This revolution had long-term consequences, which were not immediately foreseen. In a geological revolution, processes are very slow, almost unnoticeable in human time scales, but they are overwhelming in the long run6. Technology first facilitated the reproduction of music : only later did it provide new media for creation, and I believe that the new possibilities will continue to develop and to change the context of music.
Recording was initially mechanical, but it soon benefited from electrical technology. Here one can distinguish three ages7:
1) the electrotechnical age. Before 1900, Cahill applied for a patent using electric dynamos to produce vibrations generating musical sounds: his Dynamophone was also called the Telharmonium, because the electrical vibrations could be transmitted on the telephone network.
Fig. 2 : Cahill’s 1897 patent "Art and apparatus for generating and distributing music electrically"
Fig. 3 : Telharmonic Hall in New York City
Sound Example 1 : an excerpt of Pagliaci by Leoncavallo recorded on cylinders by Caruso, then digitally "cleaned" by Thomas Stockham and quoted by Charles Dodge in his piece Any resemblance is purely coincidental
2) the electronic age. Here the milestone invention was the triode, initially called an audion by Lee de Forest, who was attempting to make musical sound by producing electrical vibrations. De Forest indeed built the earliest electronic musical instrument, soon to be followed by Theremin and Martenot. The Theremin is a monodic instrument which can be very expressive, but it is difficult to play, just as an acoustic instrument is. Clara Rockmore, initially a very good violinist, became a great virtuoso of the Theremin : even with 1920 technology, she could achieve remarkable suppleness and musicality with electronic sounds, through skilful gestures, controlling in subtle and refined ways the phrasing and the gait of the music. This is a lesson for the future : music makes highly specific demands, and technology alone cannot work miracles to solve musical problems.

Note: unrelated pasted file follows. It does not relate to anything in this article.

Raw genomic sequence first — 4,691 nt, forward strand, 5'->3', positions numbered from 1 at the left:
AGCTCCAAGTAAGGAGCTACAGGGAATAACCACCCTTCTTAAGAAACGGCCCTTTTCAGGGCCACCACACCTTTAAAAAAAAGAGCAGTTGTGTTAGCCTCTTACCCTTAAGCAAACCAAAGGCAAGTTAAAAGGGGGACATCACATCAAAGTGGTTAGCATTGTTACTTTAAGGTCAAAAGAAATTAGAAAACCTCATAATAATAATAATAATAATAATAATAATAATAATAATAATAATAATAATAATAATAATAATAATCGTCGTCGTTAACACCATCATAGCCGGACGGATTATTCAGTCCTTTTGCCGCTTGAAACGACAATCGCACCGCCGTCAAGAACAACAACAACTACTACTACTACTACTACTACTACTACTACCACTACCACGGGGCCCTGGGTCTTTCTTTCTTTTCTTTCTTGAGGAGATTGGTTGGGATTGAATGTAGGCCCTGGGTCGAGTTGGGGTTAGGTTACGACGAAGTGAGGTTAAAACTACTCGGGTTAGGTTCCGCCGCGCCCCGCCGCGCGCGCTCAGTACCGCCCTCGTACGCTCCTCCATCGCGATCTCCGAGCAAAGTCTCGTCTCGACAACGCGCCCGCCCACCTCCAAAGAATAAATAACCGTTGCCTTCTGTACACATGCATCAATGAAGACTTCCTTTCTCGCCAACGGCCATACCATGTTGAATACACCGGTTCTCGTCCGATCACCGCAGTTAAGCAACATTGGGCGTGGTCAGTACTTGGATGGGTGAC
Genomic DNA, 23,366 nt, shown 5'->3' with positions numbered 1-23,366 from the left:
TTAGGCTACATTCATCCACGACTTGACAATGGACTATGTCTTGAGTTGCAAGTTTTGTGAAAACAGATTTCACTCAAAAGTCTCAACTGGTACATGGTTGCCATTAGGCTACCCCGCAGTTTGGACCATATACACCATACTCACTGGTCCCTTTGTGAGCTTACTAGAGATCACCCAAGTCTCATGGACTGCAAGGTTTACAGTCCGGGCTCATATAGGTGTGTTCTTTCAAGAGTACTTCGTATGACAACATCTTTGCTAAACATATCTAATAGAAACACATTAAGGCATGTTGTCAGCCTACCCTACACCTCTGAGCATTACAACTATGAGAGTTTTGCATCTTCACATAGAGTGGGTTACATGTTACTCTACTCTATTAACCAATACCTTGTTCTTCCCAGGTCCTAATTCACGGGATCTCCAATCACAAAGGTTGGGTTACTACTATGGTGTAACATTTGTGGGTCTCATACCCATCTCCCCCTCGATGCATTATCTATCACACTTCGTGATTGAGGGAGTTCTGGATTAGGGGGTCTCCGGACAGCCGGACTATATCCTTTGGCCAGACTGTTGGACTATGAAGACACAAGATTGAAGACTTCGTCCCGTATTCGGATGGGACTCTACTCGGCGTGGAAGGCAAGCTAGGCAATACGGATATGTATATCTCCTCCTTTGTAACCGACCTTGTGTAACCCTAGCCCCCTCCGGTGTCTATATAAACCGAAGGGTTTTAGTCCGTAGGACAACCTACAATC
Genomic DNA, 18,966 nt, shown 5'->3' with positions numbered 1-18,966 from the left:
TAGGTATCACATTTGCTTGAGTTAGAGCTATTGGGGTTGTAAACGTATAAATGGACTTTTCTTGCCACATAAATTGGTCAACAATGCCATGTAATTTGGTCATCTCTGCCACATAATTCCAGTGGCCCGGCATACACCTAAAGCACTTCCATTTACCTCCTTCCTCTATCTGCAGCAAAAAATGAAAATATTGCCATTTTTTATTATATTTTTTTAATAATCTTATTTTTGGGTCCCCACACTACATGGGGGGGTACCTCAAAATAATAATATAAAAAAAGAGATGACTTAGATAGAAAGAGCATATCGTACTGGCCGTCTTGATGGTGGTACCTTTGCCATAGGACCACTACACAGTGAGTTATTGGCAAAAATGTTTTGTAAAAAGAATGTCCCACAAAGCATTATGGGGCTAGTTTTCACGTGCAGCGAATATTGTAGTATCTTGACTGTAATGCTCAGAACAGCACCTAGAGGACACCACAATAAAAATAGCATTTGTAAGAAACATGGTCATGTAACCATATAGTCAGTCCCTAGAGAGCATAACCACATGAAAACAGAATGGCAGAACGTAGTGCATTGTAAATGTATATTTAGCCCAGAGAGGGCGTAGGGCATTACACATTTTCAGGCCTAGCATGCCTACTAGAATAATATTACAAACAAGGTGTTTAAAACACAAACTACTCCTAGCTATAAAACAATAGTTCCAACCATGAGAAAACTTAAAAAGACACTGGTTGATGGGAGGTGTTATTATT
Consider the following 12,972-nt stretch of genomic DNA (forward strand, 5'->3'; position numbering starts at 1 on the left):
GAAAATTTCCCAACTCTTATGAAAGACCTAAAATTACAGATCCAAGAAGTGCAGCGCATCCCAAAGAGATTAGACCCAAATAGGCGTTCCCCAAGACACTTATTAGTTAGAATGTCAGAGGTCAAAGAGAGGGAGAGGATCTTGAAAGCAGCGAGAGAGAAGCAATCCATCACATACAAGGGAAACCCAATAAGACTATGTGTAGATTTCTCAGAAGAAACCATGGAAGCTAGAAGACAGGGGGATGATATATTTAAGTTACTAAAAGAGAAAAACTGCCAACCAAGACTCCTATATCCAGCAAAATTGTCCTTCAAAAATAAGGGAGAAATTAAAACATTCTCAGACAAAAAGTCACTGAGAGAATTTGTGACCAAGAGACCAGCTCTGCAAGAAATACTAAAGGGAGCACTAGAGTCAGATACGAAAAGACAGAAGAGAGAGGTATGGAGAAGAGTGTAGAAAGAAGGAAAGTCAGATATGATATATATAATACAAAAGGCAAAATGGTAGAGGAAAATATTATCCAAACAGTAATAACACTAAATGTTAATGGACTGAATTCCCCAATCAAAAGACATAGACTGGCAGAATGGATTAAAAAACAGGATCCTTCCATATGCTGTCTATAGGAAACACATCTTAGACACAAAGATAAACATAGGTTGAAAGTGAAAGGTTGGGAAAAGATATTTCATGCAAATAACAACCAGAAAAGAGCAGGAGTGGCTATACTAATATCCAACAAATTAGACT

Fig. 4 : Clara Rockmore playing the Theremin
Sound Example 2 : Rachmaninoff – an excerpt of Vocalise beautifully played by Clara Rockmore on the Theremin, one of the earliest electronic instruments
Sound Example 3 : Edgard Varèse – the end of Ecuatorial, resorting to voice amplification and concluding as a manifesto on high gliding electronic tones produced by Theremins or Martenots
The electronic age permitted the development of recording, radio, and later, through the use of radio studio techniques, musique concrète and electronic music. I myself, as a student composer, had a burning interest in the control of timbre : I found that musique concrète opened the field of music to the whole world of sounds, but that these sounds could only be processed in crude ways relative to their richness. One was editing them rather than composing with them : I missed the compositional possibilities that I enjoyed when working with instruments. Electronic music, on the other hand, controlled sounds more precisely. Simplistic and dull sounds turned off the ears of demanding listeners, unless they were enriched through manipulations : but then fine control was lost.
Sound Example 4 : John Cage – an excerpt of Imaginary landscape n° 1, the first piece (1939) created "directly in Tone, not on paper" (Stokowski)
Sound Example 5 : Pierre Schaeffer – an excerpt of Etudes aux chemins de fer (1948), one of the earliest musique concrète pieces
3) the digital age. Here technology is still electronic, but the combination of digital coding of signals and the use of the computer open up precise and unlimited possibilities for analysis, synthesis, processing, representation and control.